A web site is being developed that includes the latest information on the forums, and the Land and Water Plan updating process and schedule. The web site will provide a vehicle for public comment on the draft plan beginning in July. A statewide series of public meetings is scheduled beginning in late July and running through early September. A final plan will be presented to the Texas Parks and Wildlife Commission for adoption.


Committee Agenda Item No. 3
Presenters: Scott Boruff
Ted Hollingsworth

Conservation Committee
Rate Schedule Regarding Damages to Department Properties
May 27, 2009

I. Executive Summary: Staff proposes to simplify negotiation of damages and fees for use of Texas Parks and Wildlife Department (TPWD) lands resulting from mineral activities, utility easements, pipelines and other uses of the surface by third parties, by adoption of a standardized damage and fee schedule.

II. Discussion: The size and location of TPWD lands, especially State Park (SP) and Wildlife Management Area (WMA) lands, regularly places them in the path of proposed seismic, mineral recovery, pipeline, utility, and other infrastructure projects. In cases where there is no reasonable and prudent alternative to the use of TPWD lands, staff negotiates with applicants for damages associated with initial project impacts, and fees for continuing occupancy of the land. These negotiations can be contentious and time-consuming, especially in the absence of a standardized fee schedule.

Under Parks and Wildlife Code §11.071, the TPW Commission has the authority to “regulate the use of department lands for oil, gas and other mineral recovery and associated activities.” Furthermore, under §13.001, the TPW Commission “shall have the exclusive authority to determine sound biological management practices for all lands under its control.” Based on these authorities, the TPW Commission may adopt guidelines, policies or rules establishing damage and fee schedules to compensate for impacts to TPWD lands by third parties. The adoption of rules would require appropriate publication in the Texas Register for public comment, but would result in a more enforceable rate schedule.

Staff seeks guidance from the Commission regarding proposed damage and fee schedules, and whether or not the Commission would direct staff to implement these schedules as TPWD Policy or initiate the process of adoption as rules.


Committee Agenda Item No. 4
Presenter: Tim Roberts

Conservation Committee
Excavation of Archeological Site at Seminole Canyon State Park and Historic Site
May 27, 2009

I. Executive Summary: Recent archeological excavations by TPWD staff and volunteers at a burned rock midden in Seminole Canyon State Park and Historic Site offers a unique opportunity to interpret the activities of the prehistoric inhabitants of this area that took place away from the much more visible and widely publicized rock shelters. The site sits at the top of the canyon rather than down in the shelters within the canyon, and could be interpreted as a summer kitchen of sorts for the inhabitants of the nearby rock shelters. The burned rock middens at this site represent the remnants of earth ovens that were used to roast various foods, but probably primarily sotol and lechuguilla.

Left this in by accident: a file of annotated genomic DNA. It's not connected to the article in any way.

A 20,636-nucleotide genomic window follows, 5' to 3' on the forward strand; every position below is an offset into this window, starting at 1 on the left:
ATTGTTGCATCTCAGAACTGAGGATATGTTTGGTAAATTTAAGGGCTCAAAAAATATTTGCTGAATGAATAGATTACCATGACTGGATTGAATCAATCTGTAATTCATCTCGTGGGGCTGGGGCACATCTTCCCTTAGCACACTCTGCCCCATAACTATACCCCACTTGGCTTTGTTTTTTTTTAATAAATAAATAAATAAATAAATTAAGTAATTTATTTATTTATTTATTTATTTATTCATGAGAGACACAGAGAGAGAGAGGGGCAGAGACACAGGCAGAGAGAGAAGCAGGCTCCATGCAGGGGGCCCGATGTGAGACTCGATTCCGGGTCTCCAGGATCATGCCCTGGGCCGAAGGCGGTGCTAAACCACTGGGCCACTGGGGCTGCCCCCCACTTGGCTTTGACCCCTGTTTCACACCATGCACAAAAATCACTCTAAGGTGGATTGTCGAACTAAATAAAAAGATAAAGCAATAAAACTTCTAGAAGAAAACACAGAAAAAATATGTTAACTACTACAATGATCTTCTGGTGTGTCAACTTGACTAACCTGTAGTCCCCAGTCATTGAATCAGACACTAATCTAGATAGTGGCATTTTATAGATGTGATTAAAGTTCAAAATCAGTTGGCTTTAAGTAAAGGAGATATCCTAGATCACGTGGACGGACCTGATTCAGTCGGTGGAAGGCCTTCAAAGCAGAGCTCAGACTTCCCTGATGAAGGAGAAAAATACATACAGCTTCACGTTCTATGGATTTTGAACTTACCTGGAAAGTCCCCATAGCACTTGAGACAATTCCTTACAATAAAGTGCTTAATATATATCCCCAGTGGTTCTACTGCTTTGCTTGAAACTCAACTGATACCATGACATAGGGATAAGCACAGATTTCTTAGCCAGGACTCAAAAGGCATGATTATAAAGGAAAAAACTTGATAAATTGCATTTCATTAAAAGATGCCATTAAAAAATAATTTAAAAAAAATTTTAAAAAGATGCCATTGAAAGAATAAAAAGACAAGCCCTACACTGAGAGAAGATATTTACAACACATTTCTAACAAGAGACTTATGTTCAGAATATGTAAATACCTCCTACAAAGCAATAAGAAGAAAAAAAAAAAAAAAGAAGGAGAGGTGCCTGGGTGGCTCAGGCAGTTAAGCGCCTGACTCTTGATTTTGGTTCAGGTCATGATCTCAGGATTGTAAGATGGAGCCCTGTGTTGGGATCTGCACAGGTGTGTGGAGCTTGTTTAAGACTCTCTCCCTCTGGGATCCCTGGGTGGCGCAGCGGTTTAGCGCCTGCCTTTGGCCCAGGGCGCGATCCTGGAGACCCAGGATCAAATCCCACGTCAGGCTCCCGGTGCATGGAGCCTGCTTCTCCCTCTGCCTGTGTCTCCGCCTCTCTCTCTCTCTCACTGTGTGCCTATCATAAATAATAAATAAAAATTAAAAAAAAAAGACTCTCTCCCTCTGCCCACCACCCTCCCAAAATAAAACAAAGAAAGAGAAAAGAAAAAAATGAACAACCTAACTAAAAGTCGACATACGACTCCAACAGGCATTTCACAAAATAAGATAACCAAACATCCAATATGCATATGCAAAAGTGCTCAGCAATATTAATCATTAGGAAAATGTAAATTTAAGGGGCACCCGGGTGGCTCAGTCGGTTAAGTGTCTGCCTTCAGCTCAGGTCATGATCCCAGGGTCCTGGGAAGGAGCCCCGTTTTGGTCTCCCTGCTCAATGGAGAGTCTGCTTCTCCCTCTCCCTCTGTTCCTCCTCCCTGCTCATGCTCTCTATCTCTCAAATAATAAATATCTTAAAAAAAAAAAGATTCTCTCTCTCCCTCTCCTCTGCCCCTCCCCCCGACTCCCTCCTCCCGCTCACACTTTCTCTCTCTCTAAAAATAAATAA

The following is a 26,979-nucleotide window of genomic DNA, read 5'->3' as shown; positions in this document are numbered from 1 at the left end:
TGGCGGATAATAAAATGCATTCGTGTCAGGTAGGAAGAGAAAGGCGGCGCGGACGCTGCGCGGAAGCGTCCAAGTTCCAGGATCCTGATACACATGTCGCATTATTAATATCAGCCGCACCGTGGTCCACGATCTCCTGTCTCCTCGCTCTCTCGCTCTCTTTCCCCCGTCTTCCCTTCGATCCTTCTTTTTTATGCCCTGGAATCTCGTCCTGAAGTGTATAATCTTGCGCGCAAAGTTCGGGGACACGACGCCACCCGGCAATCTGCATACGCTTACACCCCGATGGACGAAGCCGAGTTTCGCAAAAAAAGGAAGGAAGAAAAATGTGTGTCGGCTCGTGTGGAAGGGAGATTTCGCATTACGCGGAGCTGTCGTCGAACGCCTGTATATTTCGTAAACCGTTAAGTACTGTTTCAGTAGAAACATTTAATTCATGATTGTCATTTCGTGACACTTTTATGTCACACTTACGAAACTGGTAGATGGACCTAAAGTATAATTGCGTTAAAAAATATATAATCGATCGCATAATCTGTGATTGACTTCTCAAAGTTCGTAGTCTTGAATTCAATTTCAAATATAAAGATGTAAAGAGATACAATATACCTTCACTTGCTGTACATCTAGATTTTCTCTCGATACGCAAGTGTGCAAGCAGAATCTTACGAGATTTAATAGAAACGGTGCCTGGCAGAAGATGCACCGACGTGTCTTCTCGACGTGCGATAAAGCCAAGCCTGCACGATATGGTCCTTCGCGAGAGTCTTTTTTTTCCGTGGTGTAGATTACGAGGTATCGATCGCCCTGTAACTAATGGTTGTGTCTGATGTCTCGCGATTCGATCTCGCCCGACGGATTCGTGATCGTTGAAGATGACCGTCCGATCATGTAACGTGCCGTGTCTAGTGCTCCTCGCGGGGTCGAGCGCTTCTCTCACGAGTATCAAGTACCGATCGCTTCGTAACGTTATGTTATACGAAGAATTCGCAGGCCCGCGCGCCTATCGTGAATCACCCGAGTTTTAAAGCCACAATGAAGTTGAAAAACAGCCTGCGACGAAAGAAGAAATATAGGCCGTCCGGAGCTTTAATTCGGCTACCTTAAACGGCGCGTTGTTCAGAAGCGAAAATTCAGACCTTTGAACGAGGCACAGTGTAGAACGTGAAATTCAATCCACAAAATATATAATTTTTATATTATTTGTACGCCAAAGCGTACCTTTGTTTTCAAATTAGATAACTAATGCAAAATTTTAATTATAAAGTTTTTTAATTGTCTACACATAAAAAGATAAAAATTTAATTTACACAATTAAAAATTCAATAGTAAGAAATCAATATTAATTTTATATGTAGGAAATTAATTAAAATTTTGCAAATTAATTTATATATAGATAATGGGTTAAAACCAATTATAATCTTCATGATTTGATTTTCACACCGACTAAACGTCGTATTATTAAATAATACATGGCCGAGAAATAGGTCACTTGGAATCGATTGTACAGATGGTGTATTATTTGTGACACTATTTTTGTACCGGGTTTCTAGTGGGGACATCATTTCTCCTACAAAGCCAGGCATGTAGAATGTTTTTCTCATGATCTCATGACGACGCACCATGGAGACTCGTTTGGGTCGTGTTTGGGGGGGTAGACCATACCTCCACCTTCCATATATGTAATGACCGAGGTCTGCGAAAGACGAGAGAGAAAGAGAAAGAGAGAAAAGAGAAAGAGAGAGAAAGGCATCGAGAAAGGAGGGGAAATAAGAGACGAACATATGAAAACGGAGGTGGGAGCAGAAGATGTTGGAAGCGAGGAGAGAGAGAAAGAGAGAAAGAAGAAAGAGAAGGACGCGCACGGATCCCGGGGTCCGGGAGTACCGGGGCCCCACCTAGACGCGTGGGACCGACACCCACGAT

II. Discussion: Excavations conducted by members of the TPWD cultural resources program and volunteers at the archeological site, a Late Archaic and Late Prehistoric upland burned rock midden site at Seminole Canyon State Park and Historic Site, Val Verde County, revealed two burned rock middens dating to the Late Archaic and Late Prehistoric periods. These middens represent the remnants of earth ovens that appear to have been used periodically over the course of approximately 1,200 years. The chipped stone artifact assemblage discovered in association with the middens includes numerous scrapers, and knives associated with the harvesting, processing, and cooking of sotol or lechuguilla.

A total of 11 projectile points, spanning the Late Archaic and Late Prehistoric periods and representing the transition from atlatl hunting technology to bow and arrow technology, were discovered during the present excavations. However, no animal bones or evidence of butchering was identified at this site. Instead, it appears that the projectile points were perhaps manufactured or sharpened at this site for use elsewhere.

The recovery of several mussel shells from the Rio Grande, located about three miles south of the site, indicates that mussels were part of the diet of the hunter-gatherer occupants of this site, also known as the Lost Midden site.

Perhaps as interesting as the archeology at this site, is the setting within which it was discovered. While evidence of most upland archeological sites can be observed on the ground surface, the present site was buried within a sediment-filled basin. While geomorphological analyses are continuing, it appears that this basin may represent the early stages of a sinkhole beginning to form. Although the basin was largely filled with sediments prior to the creation of the earth ovens in this area, prehistoric inhabitants may have recognized a difference in vegetation in this area due to increased moisture being trapped within the underlying basin. Whatever the initial attraction, the prehistoric inhabitants made use of this rare occurrence of thick soil deposits to dig pits for their earth ovens.